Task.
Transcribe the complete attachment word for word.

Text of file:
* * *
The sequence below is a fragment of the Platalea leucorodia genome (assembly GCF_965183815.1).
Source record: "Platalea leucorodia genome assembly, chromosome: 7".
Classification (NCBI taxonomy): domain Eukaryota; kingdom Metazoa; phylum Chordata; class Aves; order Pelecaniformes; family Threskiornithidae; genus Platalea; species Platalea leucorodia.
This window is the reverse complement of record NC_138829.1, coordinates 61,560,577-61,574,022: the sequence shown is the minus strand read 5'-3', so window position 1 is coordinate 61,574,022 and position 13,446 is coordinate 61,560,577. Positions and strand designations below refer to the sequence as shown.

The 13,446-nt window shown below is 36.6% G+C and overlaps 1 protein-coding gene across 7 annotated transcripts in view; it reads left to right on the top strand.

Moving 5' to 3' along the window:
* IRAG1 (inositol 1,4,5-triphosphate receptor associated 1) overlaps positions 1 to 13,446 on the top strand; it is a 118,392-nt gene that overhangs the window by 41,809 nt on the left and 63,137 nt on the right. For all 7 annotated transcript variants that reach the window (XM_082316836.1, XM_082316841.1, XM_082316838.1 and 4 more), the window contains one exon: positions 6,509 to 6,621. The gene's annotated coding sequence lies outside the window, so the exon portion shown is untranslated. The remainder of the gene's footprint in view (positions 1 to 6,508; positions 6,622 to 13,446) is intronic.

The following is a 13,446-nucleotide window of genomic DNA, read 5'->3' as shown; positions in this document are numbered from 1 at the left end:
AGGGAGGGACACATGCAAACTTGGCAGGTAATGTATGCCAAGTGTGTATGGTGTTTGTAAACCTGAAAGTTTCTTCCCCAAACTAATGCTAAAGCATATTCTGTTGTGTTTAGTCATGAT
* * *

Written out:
The sequence below is a fragment of the Platalea leucorodia genome (assembly GCF_965183815.1).
Source record: "Platalea leucorodia genome assembly, chromosome: 7".
Classification (NCBI taxonomy): domain Eukaryota; kingdom Metazoa; phylum Chordata; class Aves; order Pelecaniformes; family Threskiornithidae; genus Platalea; species Platalea leucorodia.
This window is the reverse complement of record NC_138829.1, coordinates 61,560,577-61,574,022: the sequence shown is the minus strand read 5'-3', so window position 1 is coordinate 61,574,022 and position 13,446 is coordinate 61,560,577. Positions and strand designations below refer to the sequence as shown.

The 13,446-nt window shown below is 36.6% G+C and overlaps 1 protein-coding gene across 7 annotated transcripts in view; it reads left to right on the top strand.

Moving 5' to 3' along the window:
* IRAG1 (inositol 1,4,5-triphosphate receptor associated 1) overlaps positions 1 to 13,446 on the top strand; it is a 118,392-nt gene that overhangs the window by 41,809 nt on the left and 63,137 nt on the right. For all 7 annotated transcript variants that reach the window (XM_082316836.1, XM_082316841.1, XM_082316838.1 and 4 more), the window contains one exon: positions 6,509 to 6,621. The gene's annotated coding sequence lies outside the window, so the exon portion shown is untranslated. The remainder of the gene's footprint in view (positions 1 to 6,508; positions 6,622 to 13,446) is intronic.

The following is a 13,446-nucleotide window of genomic DNA, read 5'->3' as shown; positions in this document are numbered from 1 at the left end:
AGGGAGGGACACATGCAAACTTGGCAGGTAATGTATGCCAAGTGTGTATGGTGTTTGTAAACCTGAAAGTTTCTTCCCCAAACTAATGCTAAAGCATATTCTGTTGTGTTTAGTCATGAT